Street Soldier: My Life as an Enforcer for Whitey Bulger and the Irish Mob
For decades the FBI let James “Whitey” Bulger get away with murder, allowing him continued control of his criminal enterprise in exchange for information. He went on the lam in 1995 and today follows top-ranked Osama bin Laden on the FBI’s Ten Most Wanted List.
Edward J. MacKenzie, Jr. was a drug dealer and enforcer who would do just about anything for Bulger. In this compelling eyewitness account, Eddie Mac delivers the goods on his one-time boss and on such former associates as Stephen “The Rifleman” Flemmi and turncoat FBI agent John Connolly.
Street Soldier is also a story of the search for family, for acceptance, for respect, loyalty, and love. Abandoned by his parents at the age of four, Mackenzie became a ward of the state, suffered physical and sexual abuse, and eventually drifted into Bulger’s orbit.
The Eddie Mac who emerges in these pages is complex: An enforcer who was also a national kick-boxing champion; a womanizer who fought for custody of his daughters; a kid never given much of a chance who went on, as an adult, to earn a college degree in three years; a man who lived by a strict code of loyalty but also helped set up a sting operation that would net one of the largest hauls of cocaine ever seized.
Street Soldier is as disturbing and fascinating as a crime scene, as heart-stopping as a bar fight, and at times as darkly comic as Quentin Tarantino’s Pulp Fiction or Martin Scorsese’s Good Fellas.All due respect to the Gambinos and the Genoveses, but the Italian mob families aren’t the only gangsters to make for compelling memoirs. In terms of relentless ruthlessness and its obsession with the almighty dollar, the Irish mob of Boston’s James “Whitey” Bulger could match its New York counterparts hit for bloody hit. For decades, Edward J. MacKenzie, Jr. (a.k.a. Eddie Mac) was a drug dealer, enforcer, and key associate of Bulger (on the lam as this book was published). Mac’s first-person account of those years is rife with more gory details per page than the entire last season of The Sopranos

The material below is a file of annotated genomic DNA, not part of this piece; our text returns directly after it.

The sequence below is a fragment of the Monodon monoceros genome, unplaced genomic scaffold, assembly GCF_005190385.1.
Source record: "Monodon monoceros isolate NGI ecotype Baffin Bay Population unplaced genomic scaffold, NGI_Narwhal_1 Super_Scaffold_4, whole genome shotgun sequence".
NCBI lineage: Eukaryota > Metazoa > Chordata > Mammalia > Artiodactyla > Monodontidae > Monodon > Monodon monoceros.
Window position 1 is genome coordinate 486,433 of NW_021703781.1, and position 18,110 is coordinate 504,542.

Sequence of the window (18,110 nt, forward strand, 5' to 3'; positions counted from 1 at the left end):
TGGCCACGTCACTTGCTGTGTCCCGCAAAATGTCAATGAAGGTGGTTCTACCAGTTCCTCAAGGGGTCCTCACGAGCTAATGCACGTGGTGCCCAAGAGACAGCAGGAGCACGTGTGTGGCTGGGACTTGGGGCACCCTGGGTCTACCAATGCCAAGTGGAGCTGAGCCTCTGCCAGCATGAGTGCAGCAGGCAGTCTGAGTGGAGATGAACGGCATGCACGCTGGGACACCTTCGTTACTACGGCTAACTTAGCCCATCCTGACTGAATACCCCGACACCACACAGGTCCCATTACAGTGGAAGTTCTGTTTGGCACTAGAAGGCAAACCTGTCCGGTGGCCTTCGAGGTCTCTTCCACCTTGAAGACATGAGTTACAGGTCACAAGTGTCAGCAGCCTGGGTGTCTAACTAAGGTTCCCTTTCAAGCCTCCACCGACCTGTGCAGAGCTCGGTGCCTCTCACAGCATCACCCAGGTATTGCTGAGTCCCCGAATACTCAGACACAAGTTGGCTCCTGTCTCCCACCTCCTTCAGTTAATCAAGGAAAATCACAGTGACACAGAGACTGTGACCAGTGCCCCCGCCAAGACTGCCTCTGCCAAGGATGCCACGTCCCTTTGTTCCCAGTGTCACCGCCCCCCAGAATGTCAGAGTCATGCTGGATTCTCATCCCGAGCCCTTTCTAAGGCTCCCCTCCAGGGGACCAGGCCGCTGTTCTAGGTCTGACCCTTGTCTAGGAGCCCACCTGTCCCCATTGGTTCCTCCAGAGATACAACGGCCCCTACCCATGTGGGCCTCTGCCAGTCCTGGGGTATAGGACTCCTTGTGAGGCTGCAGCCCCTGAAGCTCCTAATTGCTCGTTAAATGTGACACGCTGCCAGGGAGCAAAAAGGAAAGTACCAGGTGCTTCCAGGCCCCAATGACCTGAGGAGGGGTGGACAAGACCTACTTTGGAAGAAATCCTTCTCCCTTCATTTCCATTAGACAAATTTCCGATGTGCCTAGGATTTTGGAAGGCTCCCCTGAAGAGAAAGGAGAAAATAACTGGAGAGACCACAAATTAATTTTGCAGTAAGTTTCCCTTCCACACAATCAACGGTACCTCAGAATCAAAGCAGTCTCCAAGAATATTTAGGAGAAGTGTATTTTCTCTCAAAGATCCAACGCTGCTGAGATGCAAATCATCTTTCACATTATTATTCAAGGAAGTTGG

By the brutal code of honor and loyalty in the streets, the candid dishing of such dirt marks MacKenzie as a world-class rat, second only to Salvatore “Sammy the Bull” Gravano, the man who put John Gotti away. But Eddie Mac has some justification in spilling the beans; in exchange for his tips, the Feds turned a blind eye toward his crimes. (It’s also worth nothing that Bulger himself was an informant for the FBI.) The author certainly doesn’t portray himself as any sort of hero or “gangster with a heart of gold.” Witness his charming account of one of many attempts to “enlighten” a wayward associate: “Probation notwithstanding, I had to open Steve’s eyes a little. I headed over to Dunkin’ Donuts and bought a cup of coffee for .24. Medium, black, scalding hot. . . .Steve was still in his car, sleeping like a baby. The window was down and he had his head against the door, hands under his cheeks. I poured the hot coffee down the side of his face, making sure to get some on his eyeballs. . . I swear if I’d had enough money to buy the gasoline that day that’s what I would have done. . . but I’d only had .30, so the coffee had to do.”
Although MacKenzie has not one but two ghost writers (Karas is a contributor to People magazine and the author of The Onassis Women, while Muscato is a self-described “strategic communications consultant”), the prose never rises above the level of the sleaziest pulp fiction. But that of course is exactly its appeal, and fans of the true-crime genre will find Street Soldier a supreme pleasure, guilty or not. –Jim DeRogatis
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